Recent expansion of marine protected areas matches with home range of grey reef sharks

Type Article
Date 2021-07
Language English
Author(s) Bonnin Lucas1, 2, Mouillot David2, 3, Boussarie Germain1, 2, Robbins William D.4, 5, 6, 7, Kiszka Jeremy J.8, Dagorn Laurent9, Vigliola Laurent1
Affiliation(s) 1 : Laboratoire d’Excellence Labex Corail, UMR IRD-UR-CNRS ENTROPIE, Centre de Nouméa, IRD (Institut de Recherche pour le Développement), BP A5, 98800, Nouméa Cedex, New Caledonia, France
2 : MARBEC, CNRS, Univ Montpellier, Montpellier, Ifremer, IRD, France
3 : Australian Research Council Centre of Excellence for Coral Reef Studies, James Cook University, Townsville, QLD, 4811, Australia
4 : Wildlife Marine, Perth, WA, 6020, Australia
5 : Department of Environment and Agriculture, Curtin University, Perth, WA, 6102, Australia
6 : School of Life Sciences, University of Technology Sydney, Sydney, NSW, 2007, Australia
7 : Department of Biodiversity, Conservation and Attractions, Marine Science Program, Biodiversity and Conservation Science, Kensington, WA, 6151, Australia
8 : Institut of Environment, Department of Biological Sciences, Florida International University, 3000 NE 151st Street, North Miami, FL, 33181, USA
9 : MARBEC, CNRS, Univ Montpellier, Montpellier, Ifremer, IRD, France
Source Scientific Reports (2045-2322) (Springer Science and Business Media LLC), 2021-07 , Vol. 11 , N. 1 , P. 14221 (11p.)
DOI 10.1038/s41598-021-93426-y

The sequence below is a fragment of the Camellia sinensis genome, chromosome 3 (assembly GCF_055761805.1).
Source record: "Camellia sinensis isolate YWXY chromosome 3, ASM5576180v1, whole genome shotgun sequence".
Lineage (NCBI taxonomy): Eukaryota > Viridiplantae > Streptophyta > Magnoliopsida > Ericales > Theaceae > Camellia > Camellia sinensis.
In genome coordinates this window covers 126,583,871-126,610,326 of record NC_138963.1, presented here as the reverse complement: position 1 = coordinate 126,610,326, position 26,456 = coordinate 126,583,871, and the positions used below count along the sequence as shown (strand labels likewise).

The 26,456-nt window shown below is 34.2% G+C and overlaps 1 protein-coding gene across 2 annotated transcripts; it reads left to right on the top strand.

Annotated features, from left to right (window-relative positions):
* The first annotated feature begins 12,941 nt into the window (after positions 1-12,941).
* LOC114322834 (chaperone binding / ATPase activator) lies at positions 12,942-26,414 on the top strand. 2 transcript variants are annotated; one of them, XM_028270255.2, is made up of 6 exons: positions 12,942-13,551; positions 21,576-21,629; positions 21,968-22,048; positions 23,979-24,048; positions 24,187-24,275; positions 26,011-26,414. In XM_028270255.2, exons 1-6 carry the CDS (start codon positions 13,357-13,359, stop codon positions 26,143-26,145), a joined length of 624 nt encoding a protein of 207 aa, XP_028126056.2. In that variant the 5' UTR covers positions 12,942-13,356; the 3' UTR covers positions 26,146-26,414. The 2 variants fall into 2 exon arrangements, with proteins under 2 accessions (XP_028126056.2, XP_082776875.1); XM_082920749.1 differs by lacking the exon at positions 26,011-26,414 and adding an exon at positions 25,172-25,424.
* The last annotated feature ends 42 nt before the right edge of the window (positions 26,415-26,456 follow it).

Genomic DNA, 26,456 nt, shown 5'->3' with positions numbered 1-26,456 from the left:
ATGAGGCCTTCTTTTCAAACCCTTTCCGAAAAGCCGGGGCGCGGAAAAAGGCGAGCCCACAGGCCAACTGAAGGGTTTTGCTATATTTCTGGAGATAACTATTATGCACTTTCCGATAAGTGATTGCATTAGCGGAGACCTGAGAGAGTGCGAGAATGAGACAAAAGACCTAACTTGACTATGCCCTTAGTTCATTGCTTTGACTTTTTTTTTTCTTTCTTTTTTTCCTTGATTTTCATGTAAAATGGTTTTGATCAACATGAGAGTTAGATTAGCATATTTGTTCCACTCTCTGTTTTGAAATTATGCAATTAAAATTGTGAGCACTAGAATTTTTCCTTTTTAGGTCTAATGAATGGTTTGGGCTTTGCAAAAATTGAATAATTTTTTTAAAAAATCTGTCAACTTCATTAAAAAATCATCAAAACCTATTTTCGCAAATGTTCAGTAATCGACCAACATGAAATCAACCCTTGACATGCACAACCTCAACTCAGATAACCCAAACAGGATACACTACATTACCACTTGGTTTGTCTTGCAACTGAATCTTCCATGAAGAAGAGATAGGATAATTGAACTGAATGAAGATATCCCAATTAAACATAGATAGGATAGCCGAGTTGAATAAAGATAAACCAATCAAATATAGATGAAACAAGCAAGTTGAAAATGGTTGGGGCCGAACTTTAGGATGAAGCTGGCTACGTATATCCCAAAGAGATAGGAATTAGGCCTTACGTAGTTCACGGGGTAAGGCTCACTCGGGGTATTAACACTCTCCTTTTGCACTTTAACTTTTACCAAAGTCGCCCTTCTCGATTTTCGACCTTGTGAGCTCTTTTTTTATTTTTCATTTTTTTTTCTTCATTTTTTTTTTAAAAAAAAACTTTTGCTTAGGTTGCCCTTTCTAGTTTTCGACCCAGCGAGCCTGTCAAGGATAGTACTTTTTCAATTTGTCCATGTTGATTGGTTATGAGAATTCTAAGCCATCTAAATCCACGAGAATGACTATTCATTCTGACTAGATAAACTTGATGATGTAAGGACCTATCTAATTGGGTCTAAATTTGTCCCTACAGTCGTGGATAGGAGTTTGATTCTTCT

Dramatic declines in reef shark populations have been documented worldwide in response to human activities. Marine Protected Areas (MPAs) offer a useful mechanism to protect these species and their roles in coral reef ecosystems. The effectiveness of MPAs notably relies on compliance together with sufficient size to encompass animal home range. Here, we measured home range of 147 grey reef sharks, Carcharhinus amblyrhynchos, using acoustic telemetry in New Caledonia. The distribution of home range was then compared to local MPA sizes. We report a home range of 12 km2 of reef for the species with strong differences between adult males (21 km2), adult females (4.4 km2) and juveniles (6.2 km2 for males, 2.7 km2 for females). Whereas local historic MPA size seemed adequate to protect reef shark home range in general, these were clearly too small when considering adult males only, which is consistent with the reported failure of MPAs to protect sharks in New Caledonia. Fortunately, the recent implementation of several orders of magnitude larger MPAs in New Caledonia and abroad show that recent Indo-Pacific MPAs are now sufficiently large to protect the home ranges of this species, including males, across its geographical range. However, protection efforts are concentrated in a few regions and cannot provide adequate protection at a global scale.

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